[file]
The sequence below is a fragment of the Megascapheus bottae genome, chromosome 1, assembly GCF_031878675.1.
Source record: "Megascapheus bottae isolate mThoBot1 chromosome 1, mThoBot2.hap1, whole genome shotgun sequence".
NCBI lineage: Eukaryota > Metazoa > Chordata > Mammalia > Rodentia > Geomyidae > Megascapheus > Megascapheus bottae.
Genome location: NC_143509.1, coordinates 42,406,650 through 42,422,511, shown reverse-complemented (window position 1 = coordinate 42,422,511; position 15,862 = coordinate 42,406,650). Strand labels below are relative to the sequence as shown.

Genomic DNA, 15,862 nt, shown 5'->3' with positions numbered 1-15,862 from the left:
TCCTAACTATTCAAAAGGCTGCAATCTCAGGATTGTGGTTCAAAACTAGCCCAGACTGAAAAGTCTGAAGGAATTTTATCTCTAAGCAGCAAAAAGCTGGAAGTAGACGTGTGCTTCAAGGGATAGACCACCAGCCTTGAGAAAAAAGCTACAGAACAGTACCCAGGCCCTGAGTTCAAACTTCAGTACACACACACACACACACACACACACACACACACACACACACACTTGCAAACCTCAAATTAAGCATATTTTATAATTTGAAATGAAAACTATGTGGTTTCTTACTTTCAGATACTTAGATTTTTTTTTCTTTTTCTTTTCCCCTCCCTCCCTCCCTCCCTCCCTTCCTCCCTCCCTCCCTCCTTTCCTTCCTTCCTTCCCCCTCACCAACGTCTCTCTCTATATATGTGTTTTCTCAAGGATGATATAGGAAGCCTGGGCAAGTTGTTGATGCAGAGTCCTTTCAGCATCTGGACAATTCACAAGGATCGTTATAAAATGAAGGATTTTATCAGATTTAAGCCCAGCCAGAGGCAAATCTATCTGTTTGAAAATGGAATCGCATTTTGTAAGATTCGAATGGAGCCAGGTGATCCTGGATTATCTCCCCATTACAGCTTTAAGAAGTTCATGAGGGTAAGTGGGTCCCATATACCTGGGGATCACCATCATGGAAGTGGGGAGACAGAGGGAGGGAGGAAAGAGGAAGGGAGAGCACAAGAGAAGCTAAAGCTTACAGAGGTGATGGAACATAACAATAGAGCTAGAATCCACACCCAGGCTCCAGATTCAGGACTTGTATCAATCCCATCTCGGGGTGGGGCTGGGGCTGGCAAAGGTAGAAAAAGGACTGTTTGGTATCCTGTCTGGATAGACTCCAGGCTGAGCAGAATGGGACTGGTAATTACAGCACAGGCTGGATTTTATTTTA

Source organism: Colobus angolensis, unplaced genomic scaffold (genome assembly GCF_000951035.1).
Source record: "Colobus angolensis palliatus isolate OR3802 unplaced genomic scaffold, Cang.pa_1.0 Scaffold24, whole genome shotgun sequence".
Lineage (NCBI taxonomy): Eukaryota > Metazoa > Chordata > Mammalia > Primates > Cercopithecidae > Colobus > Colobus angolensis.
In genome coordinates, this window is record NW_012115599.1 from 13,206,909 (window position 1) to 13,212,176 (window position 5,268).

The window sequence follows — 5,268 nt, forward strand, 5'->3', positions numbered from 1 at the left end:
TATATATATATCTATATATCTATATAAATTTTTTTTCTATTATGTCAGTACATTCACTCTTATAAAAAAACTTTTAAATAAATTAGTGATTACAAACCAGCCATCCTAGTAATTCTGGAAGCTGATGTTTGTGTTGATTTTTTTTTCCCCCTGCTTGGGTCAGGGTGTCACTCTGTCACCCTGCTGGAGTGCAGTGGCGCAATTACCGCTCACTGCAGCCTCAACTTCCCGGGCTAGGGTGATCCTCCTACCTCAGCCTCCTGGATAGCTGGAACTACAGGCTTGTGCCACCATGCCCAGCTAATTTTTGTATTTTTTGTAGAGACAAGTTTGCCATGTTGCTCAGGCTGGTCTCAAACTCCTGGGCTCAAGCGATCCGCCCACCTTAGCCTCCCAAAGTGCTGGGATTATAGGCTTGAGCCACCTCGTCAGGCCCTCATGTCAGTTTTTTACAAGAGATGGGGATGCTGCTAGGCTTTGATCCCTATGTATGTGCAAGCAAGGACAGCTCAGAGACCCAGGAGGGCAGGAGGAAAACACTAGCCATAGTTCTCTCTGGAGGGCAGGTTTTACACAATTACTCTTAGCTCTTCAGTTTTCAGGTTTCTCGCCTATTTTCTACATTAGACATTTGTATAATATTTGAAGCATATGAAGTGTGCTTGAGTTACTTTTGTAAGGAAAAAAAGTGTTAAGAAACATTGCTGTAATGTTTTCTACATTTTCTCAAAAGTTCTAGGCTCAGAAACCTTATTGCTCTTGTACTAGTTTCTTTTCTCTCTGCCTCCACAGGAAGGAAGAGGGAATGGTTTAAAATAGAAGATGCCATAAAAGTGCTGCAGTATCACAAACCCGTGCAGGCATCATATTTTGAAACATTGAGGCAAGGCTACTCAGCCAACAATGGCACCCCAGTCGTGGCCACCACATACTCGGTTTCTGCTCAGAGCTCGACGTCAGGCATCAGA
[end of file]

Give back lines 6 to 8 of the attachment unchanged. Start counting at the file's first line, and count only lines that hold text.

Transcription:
TCCTAACTATTCAAAAGGCTGCAATCTCAGGATTGTGGTTCAAAACTAGCCCAGACTGAAAAGTCTGAAGGAATTTTATCTCTAAGCAGCAAAAAGCTGGAAGTAGACGTGTGCTTCAAGGGATAGACCACCAGCCTTGAGAAAAAAGCTACAGAACAGTACCCAGGCCCTGAGTTCAAACTTCAGTACACACACACACACACACACACACACACACACACACACACACACTTGCAAACCTCAAATTAAGCATATTTTATAATTTGAAATGAAAACTATGTGGTTTCTTACTTTCAGATACTTAGATTTTTTTTTCTTTTTCTTTTCCCCTCCCTCCCTCCCTCCCTCCCTTCCTCCCTCCCTCCCTCCTTTCCTTCCTTCCTTCCCCCTCACCAACGTCTCTCTCTATATATGTGTTTTCTCAAGGATGATATAGGAAGCCTGGGCAAGTTGTTGATGCAGAGTCCTTTCAGCATCTGGACAATTCACAAGGATCGTTATAAAATGAAGGATTTTATCAGATTTAAGCCCAGCCAGAGGCAAATCTATCTGTTTGAAAATGGAATCGCATTTTGTAAGATTCGAATGGAGCCAGGTGATCCTGGATTATCTCCCCATTACAGCTTTAAGAAGTTCATGAGGGTAAGTGGGTCCCATATACCTGGGGATCACCATCATGGAAGTGGGGAGACAGAGGGAGGGAGGAAAGAGGAAGGGAGAGCACAAGAGAAGCTAAAGCTTACAGAGGTGATGGAACATAACAATAGAGCTAGAATCCACACCCAGGCTCCAGATTCAGGACTTGTATCAATCCCATCTCGGGGTGGGGCTGGGGCTGGCAAAGGTAGAAAAAGGACTGTTTGGTATCCTGTCTGGATAGACTCCAGGCTGAGCAGAATGGGACTGGTAATTACAGCACAGGCTGGATTTTATTTTA

Source organism: Colobus angolensis, unplaced genomic scaffold (genome assembly GCF_000951035.1).
Source record: "Colobus angolensis palliatus isolate OR3802 unplaced genomic scaffold, Cang.pa_1.0 Scaffold24, whole genome shotgun sequence".